A mental model of computers, humans, and interactions between them for the near future.
A mental model is an abstraction about how someone or something works. A reflection of a real thing that happens in our minds.
For example, my mental model about why trees' branches go up instead of horizontally:
Trees grow their branches up looking to maximize the sunlight they receive, so that they can get more energy from the sun to live.
Sometimes, mental models are a wrongful explanation of how things work:
There are little dwarves inside every computer that make it work.
Sometimes, wrong mental models are just fine, specially to explain systems that are too complex:
The Bohr model is a relatively primitive model of the hydrogen atom. As a theory, it may be considered to be an obsolete scientific theory. However, because of its simplicity, and its correct results for selected systems, the Bohr model is still commonly taught to introduce students to quantum mechanics or energy level diagrams before moving on to the more accurate and complex theories.
Let's work with the following mental model for human agency (it might not be super accurate, in fact, it's rather simplistic and wrong in the sense that it assumes a very rational human):
Human beings have:
- a mental model (conscious or unconscious) of how the environment works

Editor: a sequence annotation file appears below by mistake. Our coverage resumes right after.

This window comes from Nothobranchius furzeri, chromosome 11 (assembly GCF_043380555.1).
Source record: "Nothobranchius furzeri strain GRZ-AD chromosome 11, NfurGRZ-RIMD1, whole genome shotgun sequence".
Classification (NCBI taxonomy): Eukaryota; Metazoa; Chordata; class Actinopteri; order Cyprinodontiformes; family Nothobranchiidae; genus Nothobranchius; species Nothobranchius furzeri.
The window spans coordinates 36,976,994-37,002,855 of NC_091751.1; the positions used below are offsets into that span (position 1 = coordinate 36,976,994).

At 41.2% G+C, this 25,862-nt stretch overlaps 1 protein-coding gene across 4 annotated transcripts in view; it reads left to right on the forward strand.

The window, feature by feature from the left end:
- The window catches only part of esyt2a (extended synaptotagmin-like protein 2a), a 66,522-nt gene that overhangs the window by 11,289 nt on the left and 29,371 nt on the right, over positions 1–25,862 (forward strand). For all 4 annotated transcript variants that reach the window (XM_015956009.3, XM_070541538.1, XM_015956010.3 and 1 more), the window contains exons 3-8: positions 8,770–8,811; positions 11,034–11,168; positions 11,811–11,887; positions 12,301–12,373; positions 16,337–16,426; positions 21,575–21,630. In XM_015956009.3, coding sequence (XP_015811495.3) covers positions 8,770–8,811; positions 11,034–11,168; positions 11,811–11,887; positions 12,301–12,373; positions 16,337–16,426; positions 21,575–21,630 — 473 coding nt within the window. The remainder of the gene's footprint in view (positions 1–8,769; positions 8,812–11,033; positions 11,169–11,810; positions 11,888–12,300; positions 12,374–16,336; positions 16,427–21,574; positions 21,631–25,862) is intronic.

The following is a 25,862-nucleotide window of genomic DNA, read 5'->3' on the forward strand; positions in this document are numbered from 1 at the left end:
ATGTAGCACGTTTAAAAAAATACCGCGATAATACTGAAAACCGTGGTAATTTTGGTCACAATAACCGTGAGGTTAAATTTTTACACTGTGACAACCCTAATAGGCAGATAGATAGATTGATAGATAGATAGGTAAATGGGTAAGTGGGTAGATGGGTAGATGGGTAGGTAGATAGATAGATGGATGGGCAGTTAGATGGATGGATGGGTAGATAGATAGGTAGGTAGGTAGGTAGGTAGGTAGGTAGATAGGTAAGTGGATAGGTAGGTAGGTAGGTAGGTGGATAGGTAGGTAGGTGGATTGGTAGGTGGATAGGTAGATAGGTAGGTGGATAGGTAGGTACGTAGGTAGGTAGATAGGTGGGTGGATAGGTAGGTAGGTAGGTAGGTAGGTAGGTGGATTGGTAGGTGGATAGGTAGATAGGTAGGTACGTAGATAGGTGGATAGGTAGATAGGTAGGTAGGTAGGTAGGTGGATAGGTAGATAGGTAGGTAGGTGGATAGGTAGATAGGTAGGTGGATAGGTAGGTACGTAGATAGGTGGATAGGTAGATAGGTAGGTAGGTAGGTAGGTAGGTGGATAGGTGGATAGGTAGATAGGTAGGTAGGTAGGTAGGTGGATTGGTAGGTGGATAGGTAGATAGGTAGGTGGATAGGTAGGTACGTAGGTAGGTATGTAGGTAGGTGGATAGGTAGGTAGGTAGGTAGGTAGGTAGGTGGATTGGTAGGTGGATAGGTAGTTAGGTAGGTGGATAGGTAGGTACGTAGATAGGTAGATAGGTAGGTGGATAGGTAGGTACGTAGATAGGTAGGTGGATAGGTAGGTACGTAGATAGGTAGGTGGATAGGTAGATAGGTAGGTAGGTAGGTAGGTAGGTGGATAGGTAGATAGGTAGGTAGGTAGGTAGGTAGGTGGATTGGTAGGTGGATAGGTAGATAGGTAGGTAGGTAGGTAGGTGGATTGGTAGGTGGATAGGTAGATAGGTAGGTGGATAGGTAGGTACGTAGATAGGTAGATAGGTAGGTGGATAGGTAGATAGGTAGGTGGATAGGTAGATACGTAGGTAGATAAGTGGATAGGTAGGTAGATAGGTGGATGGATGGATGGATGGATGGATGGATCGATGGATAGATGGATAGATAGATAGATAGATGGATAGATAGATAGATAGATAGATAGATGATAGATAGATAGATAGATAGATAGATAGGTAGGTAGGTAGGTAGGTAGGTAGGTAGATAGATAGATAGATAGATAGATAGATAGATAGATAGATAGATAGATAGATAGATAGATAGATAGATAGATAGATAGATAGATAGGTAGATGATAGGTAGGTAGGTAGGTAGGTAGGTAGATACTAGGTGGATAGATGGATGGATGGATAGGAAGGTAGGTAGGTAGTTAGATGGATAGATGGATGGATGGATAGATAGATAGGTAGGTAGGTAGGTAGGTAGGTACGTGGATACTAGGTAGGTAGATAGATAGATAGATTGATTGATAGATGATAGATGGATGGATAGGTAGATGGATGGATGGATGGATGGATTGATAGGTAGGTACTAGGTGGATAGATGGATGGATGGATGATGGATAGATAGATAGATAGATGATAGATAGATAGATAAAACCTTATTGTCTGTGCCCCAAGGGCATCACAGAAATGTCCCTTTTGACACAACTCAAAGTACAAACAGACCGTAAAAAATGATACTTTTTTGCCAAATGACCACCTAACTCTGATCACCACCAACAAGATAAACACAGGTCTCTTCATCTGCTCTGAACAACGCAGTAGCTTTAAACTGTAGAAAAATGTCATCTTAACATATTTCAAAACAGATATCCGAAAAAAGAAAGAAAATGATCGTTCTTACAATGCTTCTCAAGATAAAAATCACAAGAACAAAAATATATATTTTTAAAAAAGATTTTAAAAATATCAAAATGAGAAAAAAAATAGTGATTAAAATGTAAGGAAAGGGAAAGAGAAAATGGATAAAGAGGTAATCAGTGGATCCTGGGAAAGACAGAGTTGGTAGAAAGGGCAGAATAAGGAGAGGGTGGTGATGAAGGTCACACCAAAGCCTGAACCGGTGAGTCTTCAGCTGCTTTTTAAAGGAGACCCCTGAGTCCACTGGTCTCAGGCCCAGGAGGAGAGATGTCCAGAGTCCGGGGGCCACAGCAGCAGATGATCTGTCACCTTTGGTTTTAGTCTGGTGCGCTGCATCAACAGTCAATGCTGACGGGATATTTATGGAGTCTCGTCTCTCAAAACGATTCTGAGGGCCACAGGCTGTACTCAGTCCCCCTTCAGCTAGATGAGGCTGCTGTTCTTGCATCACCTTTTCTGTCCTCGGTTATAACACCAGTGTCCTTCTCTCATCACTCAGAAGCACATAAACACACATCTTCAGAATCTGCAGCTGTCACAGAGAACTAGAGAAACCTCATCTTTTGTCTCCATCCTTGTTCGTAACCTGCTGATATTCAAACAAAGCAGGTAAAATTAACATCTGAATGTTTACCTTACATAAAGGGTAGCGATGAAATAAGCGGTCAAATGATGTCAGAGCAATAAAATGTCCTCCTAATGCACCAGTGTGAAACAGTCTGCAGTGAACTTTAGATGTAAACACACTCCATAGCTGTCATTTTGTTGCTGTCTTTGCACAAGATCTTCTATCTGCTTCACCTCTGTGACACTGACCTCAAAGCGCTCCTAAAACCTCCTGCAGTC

- a set of resources available to them
- an ability to perceive the state of the environment (although incomplete)
- a set of needs, evolved to serve their genes (nature), and influenced by memes (nurture)
- the ability to express needs in form of requirements
- the ability to act on their environment with the prospect of meeting their requirementsThus,They transform needs/wants into requirements based on their mental models.They combine requirements, resources, perception to plan curses of actions.They decide on the best curse of action, interacting with the environment.They observe the outcomes of their actions, and also other environmental changes unrelated to their actions ("changing conditions").They update their mental models based on the outcomes and new information.
This is a very mechanistic way of thinking about humans. It's almost like thinking of humans as computing machines, which, in some sense, they are (there's a bias regarding modeling human behavior as the most advanced piece of technology -- I remember an anecdote about how in the 1800's, some people thought of the brain as multiple little connected steam engines).
I believe that when human's mental models closely resemble how a computer actually works, magic happens.
How can we create a way of programming and interacting with computers that works better with the above presented mental model of human agency?
A key aspect of computers better and more efficiently supporting the wants of human users is, for sure, the ability for computers to understand human intentions. We can work on this on the two sides of the problem: improving the tools for humans to express themselves, and improving the pattern recognition mechanisms of computers.